Vancouver’s firefighters are closer now to getting a full-time counsellor thanks to $150,000 voted on at City Hall this week.
So far, Vancouver Fire’s “Critical Incident Stress Management Team” has been a one man operation: a volunteer who already works a full-time shift as a firefighter.
That volunteer paid for his own training and works 30 hours on top of that every week taking the phone calls that can come at any time.
Some firefighters tell CKNW it’s a role that needs to be formalized as a full-time position with clear mandate.
In the meantime, Vancouver Firefighters Local 18 Vice President Dustin Bourdeaudhuy says for now, “if” a crew has seen something traumatic, the department may send a peer counsellor to talk to the crew about it.
“But a lot of the times, it’s up to the individual officer who says ‘hey, maybe I feel like my crew saw something that might be difficult’ and he can initiate it, or somebody on the crew can say ‘hey do you mind if we initiate the peer counselling thing where a guy comes in and talks.'”
Bourdeaudhuy says that in his 14 years on the job, he’s seen that happen just once.
However, Bourdeaudhuy says it’s becoming more culturally acceptable in the work place to say ‘I need to talk about what I saw at work today’ than it used to be.
“‘I don’t want to appear weak amongst my peers or my family,’ you know the old ‘suck it up, buttercup,’ but the more we talk about it, the more that we’ve been encouraged to talk about our feelings and share, you realize the people around you are kind of struggling with the same thing that you are… It’s becoming a lot more socially acceptable in our workplace.”
He also says it’s “staggering, but not surprising” to hear reports that 13 first responders have committed suicide across Canada this year.
“We’re only in the start of February, that’s really, really sad and we’ve seen a handful of people, first responders and firefighters in the Lower Mainland, in the last couple of years who unfortunately have committed suicide… I would venture to say that everyone who is a first responder suffers from some form of PTSD.”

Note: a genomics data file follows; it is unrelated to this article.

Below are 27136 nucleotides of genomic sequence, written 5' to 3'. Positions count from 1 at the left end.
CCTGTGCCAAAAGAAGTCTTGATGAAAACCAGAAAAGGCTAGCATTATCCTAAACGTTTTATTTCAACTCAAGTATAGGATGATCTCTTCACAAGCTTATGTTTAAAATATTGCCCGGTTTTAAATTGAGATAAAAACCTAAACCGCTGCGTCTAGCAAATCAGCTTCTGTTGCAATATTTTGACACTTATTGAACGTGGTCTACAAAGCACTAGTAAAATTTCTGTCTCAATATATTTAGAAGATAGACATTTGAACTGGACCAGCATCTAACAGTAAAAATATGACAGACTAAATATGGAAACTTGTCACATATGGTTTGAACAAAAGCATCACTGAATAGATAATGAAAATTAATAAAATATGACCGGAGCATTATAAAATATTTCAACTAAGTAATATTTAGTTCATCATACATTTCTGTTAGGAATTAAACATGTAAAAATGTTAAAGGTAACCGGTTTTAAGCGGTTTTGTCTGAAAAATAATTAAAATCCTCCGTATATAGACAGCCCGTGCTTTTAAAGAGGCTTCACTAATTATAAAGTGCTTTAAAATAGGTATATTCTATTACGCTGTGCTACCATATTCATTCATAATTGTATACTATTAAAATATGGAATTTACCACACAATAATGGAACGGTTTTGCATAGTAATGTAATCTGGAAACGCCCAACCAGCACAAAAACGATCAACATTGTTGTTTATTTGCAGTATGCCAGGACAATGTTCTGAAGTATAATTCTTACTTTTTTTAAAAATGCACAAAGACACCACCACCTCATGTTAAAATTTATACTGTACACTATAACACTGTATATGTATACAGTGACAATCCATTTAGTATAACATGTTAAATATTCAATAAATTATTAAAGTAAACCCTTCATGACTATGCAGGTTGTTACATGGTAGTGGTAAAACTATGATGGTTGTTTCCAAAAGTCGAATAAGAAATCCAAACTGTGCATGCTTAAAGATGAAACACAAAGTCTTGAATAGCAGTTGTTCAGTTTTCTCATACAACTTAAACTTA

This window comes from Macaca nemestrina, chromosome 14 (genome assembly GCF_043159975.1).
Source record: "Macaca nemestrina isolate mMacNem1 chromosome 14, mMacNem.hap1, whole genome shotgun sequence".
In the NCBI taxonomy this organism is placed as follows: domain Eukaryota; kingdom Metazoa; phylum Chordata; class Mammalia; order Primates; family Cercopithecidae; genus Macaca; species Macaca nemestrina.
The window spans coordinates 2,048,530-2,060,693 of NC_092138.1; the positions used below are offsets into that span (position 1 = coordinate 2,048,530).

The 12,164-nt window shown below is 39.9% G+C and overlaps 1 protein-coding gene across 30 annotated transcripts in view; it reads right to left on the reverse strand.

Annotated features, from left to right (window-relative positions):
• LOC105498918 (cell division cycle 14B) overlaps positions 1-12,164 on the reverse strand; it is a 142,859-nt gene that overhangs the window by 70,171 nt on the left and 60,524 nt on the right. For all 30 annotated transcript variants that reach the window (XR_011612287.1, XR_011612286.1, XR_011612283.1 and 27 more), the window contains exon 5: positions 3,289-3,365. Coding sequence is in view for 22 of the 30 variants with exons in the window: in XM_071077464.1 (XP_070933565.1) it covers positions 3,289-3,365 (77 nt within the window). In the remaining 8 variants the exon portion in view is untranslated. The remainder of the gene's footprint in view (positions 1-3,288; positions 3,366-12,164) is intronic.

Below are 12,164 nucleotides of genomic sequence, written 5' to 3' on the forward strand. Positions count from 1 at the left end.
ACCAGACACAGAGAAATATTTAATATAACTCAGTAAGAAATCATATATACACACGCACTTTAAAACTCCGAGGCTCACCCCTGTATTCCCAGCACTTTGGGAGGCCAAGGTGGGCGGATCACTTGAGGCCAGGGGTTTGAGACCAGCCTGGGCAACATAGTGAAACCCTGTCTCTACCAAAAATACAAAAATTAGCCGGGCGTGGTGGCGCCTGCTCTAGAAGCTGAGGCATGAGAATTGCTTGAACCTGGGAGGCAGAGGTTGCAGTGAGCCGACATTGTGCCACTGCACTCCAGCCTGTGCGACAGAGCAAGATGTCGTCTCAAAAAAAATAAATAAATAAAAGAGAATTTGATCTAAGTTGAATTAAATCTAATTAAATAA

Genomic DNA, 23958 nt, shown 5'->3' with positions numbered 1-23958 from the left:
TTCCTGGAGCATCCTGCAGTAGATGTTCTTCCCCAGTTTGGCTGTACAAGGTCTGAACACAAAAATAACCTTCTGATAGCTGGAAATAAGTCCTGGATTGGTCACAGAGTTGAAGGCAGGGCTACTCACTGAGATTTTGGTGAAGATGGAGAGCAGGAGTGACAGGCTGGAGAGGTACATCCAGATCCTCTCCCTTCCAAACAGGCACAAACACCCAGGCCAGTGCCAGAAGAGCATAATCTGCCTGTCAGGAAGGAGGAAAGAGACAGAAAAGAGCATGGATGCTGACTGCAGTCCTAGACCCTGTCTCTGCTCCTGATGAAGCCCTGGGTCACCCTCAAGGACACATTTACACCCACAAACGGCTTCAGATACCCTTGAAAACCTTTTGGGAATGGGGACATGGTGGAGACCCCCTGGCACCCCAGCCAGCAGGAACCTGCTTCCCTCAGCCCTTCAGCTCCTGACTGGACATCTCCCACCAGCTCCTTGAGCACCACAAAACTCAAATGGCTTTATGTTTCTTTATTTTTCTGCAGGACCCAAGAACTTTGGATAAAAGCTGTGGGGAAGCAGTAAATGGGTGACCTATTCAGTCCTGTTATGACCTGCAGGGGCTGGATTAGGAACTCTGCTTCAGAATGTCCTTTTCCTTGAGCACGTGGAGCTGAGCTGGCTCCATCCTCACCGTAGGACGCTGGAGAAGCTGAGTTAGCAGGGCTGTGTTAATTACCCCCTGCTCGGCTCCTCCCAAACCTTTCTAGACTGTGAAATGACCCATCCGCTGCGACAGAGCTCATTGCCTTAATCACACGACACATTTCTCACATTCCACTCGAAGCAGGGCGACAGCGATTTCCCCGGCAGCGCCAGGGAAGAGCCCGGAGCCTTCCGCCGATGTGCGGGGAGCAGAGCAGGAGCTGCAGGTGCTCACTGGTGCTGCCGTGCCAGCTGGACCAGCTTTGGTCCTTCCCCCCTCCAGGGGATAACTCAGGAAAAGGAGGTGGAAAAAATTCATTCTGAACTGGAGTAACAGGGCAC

BC Ambulance supervisor shares his story…
A BC Ambulance supervisor says more needs to be done for paramedics suffering from Post Traumatic Stress Disorder.
Robert Parkinson is a Vancouver paramedic who says what’s available to those diagnosed with PTSD isn’t adequate and more needs to be done.
“Unfortunately, we have $100 a year psychological benefit, it’s a benefit we don’t even know how to access, how do you spent $100 towards an appointment with a psychologist, or somebody when they are two or three dollars minimum, we don’t have any formalized support system.”
Parkinson says also contributing to PTSD are staffing shortages which leads to burnout.
LISTEN to the full interview:
“The support just doesn’t exist the way it needs to be. We need to get formalized support for people not only when when they’re in crisis and that’s also what this system in place has to deal with is more of a person going through a very extreme event, a very extreme response but it’s not meant to assist or it’s not available at this point to assist somebody who may be starting to feel the impacts of trauma.”
He says the government’s own report says, Metro Vancouver needs an additional 175 paramedics.
Speaking out instead of suffering in silence
Meanwhile, a former 911 operator who is now living with chronic post traumatic stress disorder will be sharing her experiences at a symposium on mental health at Kwantlen Polytechnic University later this month.
Rae-Lynne Dicks says too often first responders suffer in silence.
“We have to be vocal right, if it remains sight unseen, the unheard of, the shuffled off into the corner and ignored then nothing will change so we need to become more vocal about it.”
Dicks says she’s trying to spread awareness of the realities of PTSD.
“More and more are becoming more public about their mental health and it’s because the stigma associated with it is breaking down.”
The forum is set for February 23 and 24 at KPU’s Surrey campus, and it’s open to anyone.